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Park S.H.,Sungkyunkwan University | Breitbach C.J.,Biotherapeutics, Inc. | Lee J.,Sungkyunkwan University | Park J.O.,Sungkyunkwan University | And 14 more authors.
Molecular Therapy | Year: 2015

Fifteen patients with treatment-refractory colorectal cancer were enrolled on a phase 1b study of Pexa-Vec (pexastimogene devacirepvec; JX-594), an oncolytic and immunotherapeutic vaccinia designed to selectively replicate in cancer cells. Pexa-Vec was administered intravenously every 14 days, at dose levels of 1 × 10 6, 1 × 10 7, or 3 × 10 7 plaque-forming units (pfu)/kg. The primary endpoint was to determine the maximum tolerated dose. Secondary endpoints were pharmacokinetics and pharmacodynamics as well as antitumor activity. Patients were heavily pretreated (mean 4.5 lines of therapy). All patients received at least two Pexa-Vec doses (median = 4; range = 2-4). No dose-limiting toxicities were reported, and the maximum tolerated dose was not reached. The most common adverse events were grade 1/2 flu-like symptoms, generally lasting <24 hours. During the first and last cycles, genome pharmacokinetics were unchanged. Infectious pfu could be detected in plasma up to 2 hours after cycle 1 and up to 30 minutes after cycle 4 (when antivaccinia antibody titers are known to have peaked). Ten patients (67%) had radiographically stable disease. Given the acceptable safety profile of multiple intravenous Pexa-Vec infusions in patients with treatment-refractory colorectal cancer, further trials evaluating efficacy of intravenous Pexa-Vec, as monotherapy or in combination with chemotherapeutic agents, is warranted in this patient population. © The American Society of Gene & Cell Therapy.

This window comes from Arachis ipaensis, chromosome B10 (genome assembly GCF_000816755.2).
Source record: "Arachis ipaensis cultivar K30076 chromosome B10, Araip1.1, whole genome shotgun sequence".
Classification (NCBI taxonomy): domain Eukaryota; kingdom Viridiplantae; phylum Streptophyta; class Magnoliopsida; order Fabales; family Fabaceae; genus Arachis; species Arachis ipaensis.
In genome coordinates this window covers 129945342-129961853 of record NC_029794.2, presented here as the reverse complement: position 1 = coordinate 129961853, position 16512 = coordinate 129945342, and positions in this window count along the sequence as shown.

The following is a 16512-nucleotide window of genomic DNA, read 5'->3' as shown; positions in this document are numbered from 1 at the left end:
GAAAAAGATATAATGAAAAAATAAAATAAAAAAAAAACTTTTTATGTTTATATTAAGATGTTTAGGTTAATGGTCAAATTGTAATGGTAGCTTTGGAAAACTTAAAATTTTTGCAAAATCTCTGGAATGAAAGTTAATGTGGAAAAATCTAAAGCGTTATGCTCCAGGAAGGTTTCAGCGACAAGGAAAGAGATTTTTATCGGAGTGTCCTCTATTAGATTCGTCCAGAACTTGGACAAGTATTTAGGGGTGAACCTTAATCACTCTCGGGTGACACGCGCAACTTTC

Heo J.,Pusan National University | Reid T.,University of California at San Diego | Ruo L.,McMaster University | Breitbach C.J.,Jennerex Inc. | And 25 more authors.
Nature Medicine | Year: 2013

Oncolytic viruses and active immunotherapeutics have complementary mechanisms of action (MOA) that are both self amplifying in tumors, yet the impact of dose on subject outcome is unclear. JX-594 (Pexa-Vec) is an oncolytic and immunotherapeutic vaccinia virus. To determine the optimal JX-594 dose in subjects with advanced hepatocellular carcinoma (HCC), we conducted a randomized phase 2 dose-finding trial (n = 30). Radiologists infused low- or high-dose JX-594 into liver tumors (days 1, 15 and 29); infusions resulted in acute detectable intravascular JX-594 genomes. Objective intrahepatic Modified Response Evaluation Criteria in Solid Tumors (mRECIST) (15%) and Choi (62%) response rates and intrahepatic disease control (50%) were equivalent in injected and distant noninjected tumors at both doses. JX-594 replication and granulocyte-macrophage colony-stimulating factor (GM-CSF) expression preceded the induction of anticancer immunity. In contrast to tumor response rate and immune endpoints, subject survival duration was significantly related to dose (median survival of 14.1 months compared to 6.7 months on the high and low dose, respectively; hazard ratio 0.39; P = 0.020). JX-594 demonstrated oncolytic and immunotherapy MOA, tumor responses and dose-related survival in individuals with HCC. Copyright © 2013 Nature America, Inc.


PubMed | TauRx Therapeutics, Salamandra LLC, CSD Biostatistics, RadMD and 9 more.
Type: | Journal: Lancet (London, England) | Year: 2016